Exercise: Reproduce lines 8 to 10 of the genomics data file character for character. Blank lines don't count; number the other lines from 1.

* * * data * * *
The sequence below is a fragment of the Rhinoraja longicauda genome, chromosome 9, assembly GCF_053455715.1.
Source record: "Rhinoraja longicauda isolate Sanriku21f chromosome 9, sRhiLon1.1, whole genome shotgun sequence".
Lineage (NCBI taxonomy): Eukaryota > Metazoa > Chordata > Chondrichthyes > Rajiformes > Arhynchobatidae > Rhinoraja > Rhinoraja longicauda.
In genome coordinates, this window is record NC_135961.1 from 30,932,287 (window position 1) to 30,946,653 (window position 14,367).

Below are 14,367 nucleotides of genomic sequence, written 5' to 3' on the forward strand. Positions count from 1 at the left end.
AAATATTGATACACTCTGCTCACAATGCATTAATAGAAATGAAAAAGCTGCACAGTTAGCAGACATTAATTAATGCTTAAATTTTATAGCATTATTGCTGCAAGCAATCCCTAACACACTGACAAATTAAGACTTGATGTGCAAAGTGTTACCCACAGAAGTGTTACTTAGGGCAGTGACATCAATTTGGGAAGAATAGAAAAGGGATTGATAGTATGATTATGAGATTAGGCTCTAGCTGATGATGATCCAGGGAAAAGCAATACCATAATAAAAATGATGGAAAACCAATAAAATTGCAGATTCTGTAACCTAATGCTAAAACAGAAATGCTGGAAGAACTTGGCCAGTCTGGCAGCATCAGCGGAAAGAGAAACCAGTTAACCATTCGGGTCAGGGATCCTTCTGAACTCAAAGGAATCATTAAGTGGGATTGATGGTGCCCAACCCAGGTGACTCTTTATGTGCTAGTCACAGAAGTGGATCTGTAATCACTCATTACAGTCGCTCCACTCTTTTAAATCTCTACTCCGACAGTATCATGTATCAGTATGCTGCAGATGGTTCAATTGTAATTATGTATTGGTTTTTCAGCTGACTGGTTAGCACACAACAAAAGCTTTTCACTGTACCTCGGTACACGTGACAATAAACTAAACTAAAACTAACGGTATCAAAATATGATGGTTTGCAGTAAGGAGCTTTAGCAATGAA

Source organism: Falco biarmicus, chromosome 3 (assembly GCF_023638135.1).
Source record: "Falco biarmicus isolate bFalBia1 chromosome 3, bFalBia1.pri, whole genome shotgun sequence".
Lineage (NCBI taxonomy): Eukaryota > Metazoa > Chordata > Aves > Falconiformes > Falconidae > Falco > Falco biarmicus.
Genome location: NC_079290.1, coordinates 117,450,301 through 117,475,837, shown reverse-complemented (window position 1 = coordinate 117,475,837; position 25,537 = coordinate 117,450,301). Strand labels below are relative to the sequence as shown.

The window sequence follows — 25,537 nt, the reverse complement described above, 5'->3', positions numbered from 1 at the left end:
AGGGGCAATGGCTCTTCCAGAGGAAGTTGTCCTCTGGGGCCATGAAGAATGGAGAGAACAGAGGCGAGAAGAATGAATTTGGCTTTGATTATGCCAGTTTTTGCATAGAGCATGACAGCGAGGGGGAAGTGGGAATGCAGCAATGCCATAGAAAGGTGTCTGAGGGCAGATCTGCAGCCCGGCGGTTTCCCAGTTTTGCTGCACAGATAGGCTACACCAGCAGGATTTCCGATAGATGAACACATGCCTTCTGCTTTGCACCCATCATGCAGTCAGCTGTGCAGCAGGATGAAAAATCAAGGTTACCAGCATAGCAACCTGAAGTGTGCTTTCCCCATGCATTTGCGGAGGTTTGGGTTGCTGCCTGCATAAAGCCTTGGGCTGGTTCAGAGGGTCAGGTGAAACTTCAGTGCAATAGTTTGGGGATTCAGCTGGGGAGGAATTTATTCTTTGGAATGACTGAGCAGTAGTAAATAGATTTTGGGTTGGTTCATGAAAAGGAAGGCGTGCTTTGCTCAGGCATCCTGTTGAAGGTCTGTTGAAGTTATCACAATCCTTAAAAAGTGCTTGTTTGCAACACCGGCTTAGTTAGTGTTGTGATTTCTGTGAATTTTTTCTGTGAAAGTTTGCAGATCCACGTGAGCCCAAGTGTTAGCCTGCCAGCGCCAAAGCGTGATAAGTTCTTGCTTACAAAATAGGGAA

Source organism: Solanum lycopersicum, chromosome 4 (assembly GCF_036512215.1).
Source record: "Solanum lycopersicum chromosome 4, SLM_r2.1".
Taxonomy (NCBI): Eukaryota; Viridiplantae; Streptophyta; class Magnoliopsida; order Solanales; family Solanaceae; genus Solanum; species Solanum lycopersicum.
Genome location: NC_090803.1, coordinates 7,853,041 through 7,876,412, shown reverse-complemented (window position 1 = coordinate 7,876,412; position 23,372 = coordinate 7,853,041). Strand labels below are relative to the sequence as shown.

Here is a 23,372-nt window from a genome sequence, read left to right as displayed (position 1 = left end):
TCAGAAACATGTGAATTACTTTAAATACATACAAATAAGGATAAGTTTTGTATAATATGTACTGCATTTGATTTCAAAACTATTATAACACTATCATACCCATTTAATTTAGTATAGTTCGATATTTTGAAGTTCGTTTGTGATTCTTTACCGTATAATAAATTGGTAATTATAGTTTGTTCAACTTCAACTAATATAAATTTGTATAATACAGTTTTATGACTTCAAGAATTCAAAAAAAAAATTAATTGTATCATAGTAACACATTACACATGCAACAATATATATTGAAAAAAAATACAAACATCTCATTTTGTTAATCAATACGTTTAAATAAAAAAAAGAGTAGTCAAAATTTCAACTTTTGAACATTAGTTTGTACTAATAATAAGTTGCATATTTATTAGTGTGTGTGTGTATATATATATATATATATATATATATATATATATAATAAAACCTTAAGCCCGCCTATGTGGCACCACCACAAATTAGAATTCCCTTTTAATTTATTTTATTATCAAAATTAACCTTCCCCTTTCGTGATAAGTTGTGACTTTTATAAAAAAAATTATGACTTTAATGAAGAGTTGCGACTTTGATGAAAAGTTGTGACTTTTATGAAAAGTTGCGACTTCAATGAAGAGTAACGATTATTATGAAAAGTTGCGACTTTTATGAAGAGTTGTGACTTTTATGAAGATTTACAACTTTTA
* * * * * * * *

Source record: "Falco biarmicus isolate bFalBia1 chromosome 3, bFalBia1.pri, whole genome shotgun sequence".
Lineage (NCBI taxonomy): Eukaryota > Metazoa > Chordata > Aves > Falconiformes > Falconidae > Falco > Falco biarmicus.
Genome location: NC_079290.1, coordinates 117,450,301 through 117,475,837, shown reverse-complemented (window position 1 = coordinate 117,475,837; position 25,537 = coordinate 117,450,301). Strand labels below are relative to the sequence as shown.